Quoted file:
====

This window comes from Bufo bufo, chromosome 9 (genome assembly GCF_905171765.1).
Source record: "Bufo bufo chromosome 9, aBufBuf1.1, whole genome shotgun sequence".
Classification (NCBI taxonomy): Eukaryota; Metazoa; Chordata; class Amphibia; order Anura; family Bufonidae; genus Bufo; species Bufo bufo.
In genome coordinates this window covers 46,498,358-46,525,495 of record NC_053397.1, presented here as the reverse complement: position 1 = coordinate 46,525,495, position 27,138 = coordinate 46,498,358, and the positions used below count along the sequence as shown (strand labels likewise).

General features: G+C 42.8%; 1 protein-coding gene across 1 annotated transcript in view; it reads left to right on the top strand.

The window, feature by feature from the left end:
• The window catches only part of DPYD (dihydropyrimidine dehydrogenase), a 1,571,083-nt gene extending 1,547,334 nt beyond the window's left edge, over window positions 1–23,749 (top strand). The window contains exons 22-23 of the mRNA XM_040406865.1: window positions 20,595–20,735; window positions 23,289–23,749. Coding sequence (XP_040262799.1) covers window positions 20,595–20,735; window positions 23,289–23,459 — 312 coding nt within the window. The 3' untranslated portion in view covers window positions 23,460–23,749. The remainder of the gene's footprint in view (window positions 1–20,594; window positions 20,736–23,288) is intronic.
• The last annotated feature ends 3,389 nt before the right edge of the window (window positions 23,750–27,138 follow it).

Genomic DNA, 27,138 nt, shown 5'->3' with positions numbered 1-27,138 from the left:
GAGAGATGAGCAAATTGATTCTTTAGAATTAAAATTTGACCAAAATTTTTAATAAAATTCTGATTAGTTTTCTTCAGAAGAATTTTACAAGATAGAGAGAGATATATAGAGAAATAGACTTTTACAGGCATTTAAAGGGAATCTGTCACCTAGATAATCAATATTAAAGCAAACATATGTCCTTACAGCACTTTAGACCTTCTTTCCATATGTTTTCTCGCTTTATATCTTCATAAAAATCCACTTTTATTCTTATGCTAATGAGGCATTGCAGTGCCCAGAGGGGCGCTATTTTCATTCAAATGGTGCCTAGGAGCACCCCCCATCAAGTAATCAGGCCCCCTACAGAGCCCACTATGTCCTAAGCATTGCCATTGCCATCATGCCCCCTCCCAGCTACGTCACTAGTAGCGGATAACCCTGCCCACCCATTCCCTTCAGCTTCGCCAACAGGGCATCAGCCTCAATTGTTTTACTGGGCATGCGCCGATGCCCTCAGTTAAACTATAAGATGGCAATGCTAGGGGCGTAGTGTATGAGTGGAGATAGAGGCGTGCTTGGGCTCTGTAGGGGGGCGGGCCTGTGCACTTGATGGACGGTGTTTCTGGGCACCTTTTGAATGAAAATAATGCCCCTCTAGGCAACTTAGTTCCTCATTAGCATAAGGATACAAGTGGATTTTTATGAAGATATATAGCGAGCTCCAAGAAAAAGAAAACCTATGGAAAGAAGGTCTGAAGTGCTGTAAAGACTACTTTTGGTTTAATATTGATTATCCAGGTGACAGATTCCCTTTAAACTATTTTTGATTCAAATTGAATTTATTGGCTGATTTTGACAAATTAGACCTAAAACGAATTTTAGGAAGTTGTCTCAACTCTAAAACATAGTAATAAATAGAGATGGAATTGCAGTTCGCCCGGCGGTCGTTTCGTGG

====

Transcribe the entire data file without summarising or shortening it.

This window comes from Bufo bufo, chromosome 9 (genome assembly GCF_905171765.1).
Source record: "Bufo bufo chromosome 9, aBufBuf1.1, whole genome shotgun sequence".
Classification (NCBI taxonomy): Eukaryota; Metazoa; Chordata; class Amphibia; order Anura; family Bufonidae; genus Bufo; species Bufo bufo.
In genome coordinates this window covers 46,498,358-46,525,495 of record NC_053397.1, presented here as the reverse complement: position 1 = coordinate 46,525,495, position 27,138 = coordinate 46,498,358, and the positions used below count along the sequence as shown (strand labels likewise).

General features: G+C 42.8%; 1 protein-coding gene across 1 annotated transcript in view; it reads left to right on the top strand.

The window, feature by feature from the left end:
• The window catches only part of DPYD (dihydropyrimidine dehydrogenase), a 1,571,083-nt gene extending 1,547,334 nt beyond the window's left edge, over window positions 1–23,749 (top strand). The window contains exons 22-23 of the mRNA XM_040406865.1: window positions 20,595–20,735; window positions 23,289–23,749. Coding sequence (XP_040262799.1) covers window positions 20,595–20,735; window positions 23,289–23,459 — 312 coding nt within the window. The 3' untranslated portion in view covers window positions 23,460–23,749. The remainder of the gene's footprint in view (window positions 1–20,594; window positions 20,736–23,288) is intronic.
• The last annotated feature ends 3,389 nt before the right edge of the window (window positions 23,750–27,138 follow it).

Genomic DNA, 27,138 nt, shown 5'->3' with positions numbered 1-27,138 from the left:
GAGAGATGAGCAAATTGATTCTTTAGAATTAAAATTTGACCAAAATTTTTAATAAAATTCTGATTAGTTTTCTTCAGAAGAATTTTACAAGATAGAGAGAGATATATAGAGAAATAGACTTTTACAGGCATTTAAAGGGAATCTGTCACCTAGATAATCAATATTAAAGCAAACATATGTCCTTACAGCACTTTAGACCTTCTTTCCATATGTTTTCTCGCTTTATATCTTCATAAAAATCCACTTTTATTCTTATGCTAATGAGGCATTGCAGTGCCCAGAGGGGCGCTATTTTCATTCAAATGGTGCCTAGGAGCACCCCCCATCAAGTAATCAGGCCCCCTACAGAGCCCACTATGTCCTAAGCATTGCCATTGCCATCATGCCCCCTCCCAGCTACGTCACTAGTAGCGGATAACCCTGCCCACCCATTCCCTTCAGCTTCGCCAACAGGGCATCAGCCTCAATTGTTTTACTGGGCATGCGCCGATGCCCTCAGTTAAACTATAAGATGGCAATGCTAGGGGCGTAGTGTATGAGTGGAGATAGAGGCGTGCTTGGGCTCTGTAGGGGGGCGGGCCTGTGCACTTGATGGACGGTGTTTCTGGGCACCTTTTGAATGAAAATAATGCCCCTCTAGGCAACTTAGTTCCTCATTAGCATAAGGATACAAGTGGATTTTTATGAAGATATATAGCGAGCTCCAAGAAAAAGAAAACCTATGGAAAGAAGGTCTGAAGTGCTGTAAAGACTACTTTTGGTTTAATATTGATTATCCAGGTGACAGATTCCCTTTAAACTATTTTTGATTCAAATTGAATTTATTGGCTGATTTTGACAAATTAGACCTAAAACGAATTTTAGGAAGTTGTCTCAACTCTAAAACATAGTAATAAATAGAGATGGAATTGCAGTTCGCCCGGCGGTCGTTTCGTGG